Regarding the biblically derived concept of "kinds," baraminology has repeatedly failed to produce anything of scientific value, and continues to do so.

Aesthetic, emotional and moral corollaries do not affect the accuracy of scientific investigations. In addition, you've received responses to that particular canard in previous threads. It's my recollection that you didn't even acknowledge most of them, as is your wont.

Quote from: Gerry Rzeppa on December 31, 2014, 07:31:10 AMNow it appears to me that the atheistic evolutionary perspective on things requires me to reject, in one sense or another, all of the above. In effect, if I have understood everyone's replies to my posts here correctly, the "Happy Atheist" community view is that:

(a) the concept-design-construction paradigm that all people in all times and all places have found so effective bears no relation to how the universe (or we ourselves!) have come to be;

(b) our experienced intuitions regarding the appearance of design in human artifacts can usually be trusted, but the same intuitions regarding natural things must be considered completely and utterly illusory;

(c) clear distinctions in kind are really mere differences in degree;

(d) reason must be exalted to a position far beyond its capacity to replace belief as our prime motivator;

(e) practical and scalable simulations aren't important;

(f) simple probability calculations aren't important; and

(g) that we must abandon all hope when we enter here, since our certain and not-too-distant end -- whatever we think, say, or do -- is non-existence.

Your (a) through (d) are answered above. Regarding (e); when I showed you a practical and scalable simulation, you went into full denial mode, replete with shifting goalposts and circular reasoning. You may have convinced yourself that example wasn't relevant, but your reasons for rejecting it were spurious.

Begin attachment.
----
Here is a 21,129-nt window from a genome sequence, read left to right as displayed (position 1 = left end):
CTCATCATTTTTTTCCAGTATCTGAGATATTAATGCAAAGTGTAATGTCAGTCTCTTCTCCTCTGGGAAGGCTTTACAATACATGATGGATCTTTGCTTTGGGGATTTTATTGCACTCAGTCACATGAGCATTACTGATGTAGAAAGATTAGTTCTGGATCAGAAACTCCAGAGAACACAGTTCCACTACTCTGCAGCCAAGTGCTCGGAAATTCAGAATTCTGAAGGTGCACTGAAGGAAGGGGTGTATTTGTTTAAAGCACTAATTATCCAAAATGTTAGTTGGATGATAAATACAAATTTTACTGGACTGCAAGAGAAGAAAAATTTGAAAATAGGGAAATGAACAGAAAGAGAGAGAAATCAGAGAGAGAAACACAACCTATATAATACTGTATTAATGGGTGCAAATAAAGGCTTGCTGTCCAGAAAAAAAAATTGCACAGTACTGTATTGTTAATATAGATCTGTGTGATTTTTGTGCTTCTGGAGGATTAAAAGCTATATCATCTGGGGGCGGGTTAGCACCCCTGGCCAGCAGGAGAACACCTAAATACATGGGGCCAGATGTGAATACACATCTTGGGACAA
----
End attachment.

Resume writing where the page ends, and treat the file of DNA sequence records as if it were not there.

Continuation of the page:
As to (f); the probability calculation you put so much store in is faulty and dishonest, as is shown by the response linked for you by Dobermonster. Included on that page is a link to a comprehensive examination of the reasons why that calculation has no bearing on reality. I imagine it will give you great pleasure to ignore that link as you have so many others.

I don't know why you think that (g) has any relevance to the issue of evolution, since there are many experienced and mature Christian people who accept it and still maintain their belief in their god and an afterlife. Atheism is not dependent on the theory of evolution, and the theory of evolution is not dependent on atheism.

Quote from: Gerry Rzeppa on December 31, 2014, 07:31:10 AMAnd that's all I have to say about that.

Now you're just pulling my leg.
"Religion is fundamentally opposed to everything I hold in veneration — courage, clear thinking, honesty, fairness, and above all, love of the truth."
— H. L. Mencken